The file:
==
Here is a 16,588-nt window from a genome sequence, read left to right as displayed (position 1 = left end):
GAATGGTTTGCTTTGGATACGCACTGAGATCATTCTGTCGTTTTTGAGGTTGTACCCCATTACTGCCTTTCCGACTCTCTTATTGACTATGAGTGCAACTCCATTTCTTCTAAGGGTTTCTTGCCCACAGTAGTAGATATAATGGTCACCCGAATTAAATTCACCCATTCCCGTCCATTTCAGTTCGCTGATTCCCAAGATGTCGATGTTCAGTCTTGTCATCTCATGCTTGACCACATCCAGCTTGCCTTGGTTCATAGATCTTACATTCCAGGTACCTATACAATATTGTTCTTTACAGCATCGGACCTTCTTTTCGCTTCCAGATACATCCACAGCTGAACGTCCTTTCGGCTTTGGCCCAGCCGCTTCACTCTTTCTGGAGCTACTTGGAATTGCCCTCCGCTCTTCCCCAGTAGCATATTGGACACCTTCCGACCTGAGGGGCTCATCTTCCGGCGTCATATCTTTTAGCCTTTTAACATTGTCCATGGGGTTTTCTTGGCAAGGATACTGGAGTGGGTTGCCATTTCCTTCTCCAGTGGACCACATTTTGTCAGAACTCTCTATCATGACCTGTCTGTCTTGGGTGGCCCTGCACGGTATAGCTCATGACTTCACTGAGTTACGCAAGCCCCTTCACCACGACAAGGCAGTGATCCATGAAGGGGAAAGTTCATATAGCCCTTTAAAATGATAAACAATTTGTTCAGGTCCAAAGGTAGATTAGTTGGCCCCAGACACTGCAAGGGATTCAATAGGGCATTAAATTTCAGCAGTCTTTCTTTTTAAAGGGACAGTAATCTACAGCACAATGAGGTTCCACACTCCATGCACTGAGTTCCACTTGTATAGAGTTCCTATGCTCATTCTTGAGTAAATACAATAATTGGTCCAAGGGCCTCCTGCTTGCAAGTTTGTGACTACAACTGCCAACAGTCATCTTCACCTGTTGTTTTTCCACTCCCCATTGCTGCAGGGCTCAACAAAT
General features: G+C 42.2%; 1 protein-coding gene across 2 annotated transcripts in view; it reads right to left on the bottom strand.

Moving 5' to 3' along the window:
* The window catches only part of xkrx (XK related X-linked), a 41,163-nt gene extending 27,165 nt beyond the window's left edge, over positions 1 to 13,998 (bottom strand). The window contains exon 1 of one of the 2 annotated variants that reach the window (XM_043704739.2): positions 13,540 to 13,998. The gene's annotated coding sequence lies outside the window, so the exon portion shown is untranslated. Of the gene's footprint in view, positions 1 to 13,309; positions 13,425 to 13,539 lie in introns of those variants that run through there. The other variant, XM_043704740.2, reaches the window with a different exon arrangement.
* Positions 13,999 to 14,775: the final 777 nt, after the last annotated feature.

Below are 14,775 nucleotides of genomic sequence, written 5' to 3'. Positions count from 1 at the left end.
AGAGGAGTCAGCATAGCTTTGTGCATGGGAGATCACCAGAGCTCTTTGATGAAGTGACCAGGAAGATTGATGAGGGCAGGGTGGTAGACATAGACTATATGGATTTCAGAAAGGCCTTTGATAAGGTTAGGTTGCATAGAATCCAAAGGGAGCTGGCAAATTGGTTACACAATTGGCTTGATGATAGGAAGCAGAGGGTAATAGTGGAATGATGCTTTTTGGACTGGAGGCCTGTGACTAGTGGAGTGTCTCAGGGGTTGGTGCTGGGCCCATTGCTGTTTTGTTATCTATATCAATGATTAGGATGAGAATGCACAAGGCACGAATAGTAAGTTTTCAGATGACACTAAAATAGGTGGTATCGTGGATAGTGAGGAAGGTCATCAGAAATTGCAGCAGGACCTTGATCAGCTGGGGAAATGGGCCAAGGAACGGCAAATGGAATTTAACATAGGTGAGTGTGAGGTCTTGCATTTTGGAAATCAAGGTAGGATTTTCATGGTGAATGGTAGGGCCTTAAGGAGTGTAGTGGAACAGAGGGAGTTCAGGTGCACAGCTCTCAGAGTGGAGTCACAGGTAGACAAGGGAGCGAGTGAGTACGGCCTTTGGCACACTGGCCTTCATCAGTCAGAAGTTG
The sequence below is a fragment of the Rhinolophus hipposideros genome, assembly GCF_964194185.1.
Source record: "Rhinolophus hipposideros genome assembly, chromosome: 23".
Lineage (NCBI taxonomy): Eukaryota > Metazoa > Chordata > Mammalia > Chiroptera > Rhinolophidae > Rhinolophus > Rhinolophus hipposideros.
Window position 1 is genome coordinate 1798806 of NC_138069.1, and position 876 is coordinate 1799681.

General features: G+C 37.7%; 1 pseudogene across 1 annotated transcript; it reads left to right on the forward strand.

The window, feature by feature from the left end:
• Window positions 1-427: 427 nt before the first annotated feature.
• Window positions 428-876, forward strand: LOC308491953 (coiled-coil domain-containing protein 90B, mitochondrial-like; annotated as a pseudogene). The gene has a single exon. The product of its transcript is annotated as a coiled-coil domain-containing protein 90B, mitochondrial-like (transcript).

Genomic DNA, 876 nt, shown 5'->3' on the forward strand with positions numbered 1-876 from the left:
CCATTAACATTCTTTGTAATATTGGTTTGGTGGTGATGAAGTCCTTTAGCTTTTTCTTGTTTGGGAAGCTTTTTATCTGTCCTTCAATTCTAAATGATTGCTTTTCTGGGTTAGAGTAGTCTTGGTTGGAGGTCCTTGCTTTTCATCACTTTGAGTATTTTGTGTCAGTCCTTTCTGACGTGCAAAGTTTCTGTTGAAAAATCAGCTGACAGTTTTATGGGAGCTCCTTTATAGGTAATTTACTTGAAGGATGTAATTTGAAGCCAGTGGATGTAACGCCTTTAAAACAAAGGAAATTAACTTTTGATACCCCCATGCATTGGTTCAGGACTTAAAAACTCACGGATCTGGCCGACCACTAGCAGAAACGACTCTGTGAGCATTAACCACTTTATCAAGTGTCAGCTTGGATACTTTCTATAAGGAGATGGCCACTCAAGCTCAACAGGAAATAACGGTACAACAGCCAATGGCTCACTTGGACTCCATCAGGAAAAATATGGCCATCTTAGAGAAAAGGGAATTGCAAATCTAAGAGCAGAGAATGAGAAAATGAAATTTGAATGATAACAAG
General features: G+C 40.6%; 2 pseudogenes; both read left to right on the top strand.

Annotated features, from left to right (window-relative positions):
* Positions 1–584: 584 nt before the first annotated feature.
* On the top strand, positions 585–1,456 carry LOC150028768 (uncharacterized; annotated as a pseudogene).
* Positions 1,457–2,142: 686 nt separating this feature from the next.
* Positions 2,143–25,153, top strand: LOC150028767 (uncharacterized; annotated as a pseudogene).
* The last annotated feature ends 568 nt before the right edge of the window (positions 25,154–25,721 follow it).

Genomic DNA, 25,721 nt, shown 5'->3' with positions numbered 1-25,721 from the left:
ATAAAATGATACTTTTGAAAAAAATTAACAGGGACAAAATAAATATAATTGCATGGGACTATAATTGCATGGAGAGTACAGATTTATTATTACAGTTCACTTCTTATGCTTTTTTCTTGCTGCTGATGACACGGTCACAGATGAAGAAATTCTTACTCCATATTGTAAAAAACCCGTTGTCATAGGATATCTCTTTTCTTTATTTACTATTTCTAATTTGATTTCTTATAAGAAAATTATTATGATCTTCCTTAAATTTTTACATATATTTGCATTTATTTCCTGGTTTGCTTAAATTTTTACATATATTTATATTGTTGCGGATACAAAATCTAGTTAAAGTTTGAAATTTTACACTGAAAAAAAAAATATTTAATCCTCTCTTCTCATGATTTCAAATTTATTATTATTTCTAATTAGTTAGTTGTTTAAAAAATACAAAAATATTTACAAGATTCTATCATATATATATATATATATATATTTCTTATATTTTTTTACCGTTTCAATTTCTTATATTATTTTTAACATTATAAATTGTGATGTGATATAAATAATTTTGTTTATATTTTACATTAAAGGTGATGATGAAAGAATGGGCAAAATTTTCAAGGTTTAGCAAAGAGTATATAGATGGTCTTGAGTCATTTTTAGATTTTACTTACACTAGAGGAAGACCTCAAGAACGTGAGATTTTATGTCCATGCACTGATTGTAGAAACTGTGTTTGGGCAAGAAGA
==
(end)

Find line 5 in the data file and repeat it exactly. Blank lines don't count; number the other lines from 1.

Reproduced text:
* The window catches only part of xkrx (XK related X-linked), a 41,163-nt gene extending 27,165 nt beyond the window's left edge, over positions 1 to 13,998 (bottom strand). The window contains exon 1 of one of the 2 annotated variants that reach the window (XM_043704739.2): positions 13,540 to 13,998. The gene's annotated coding sequence lies outside the window, so the exon portion shown is untranslated. Of the gene's footprint in view, positions 1 to 13,309; positions 13,425 to 13,539 lie in introns of those variants that run through there. The other variant, XM_043704740.2, reaches the window with a different exon arrangement.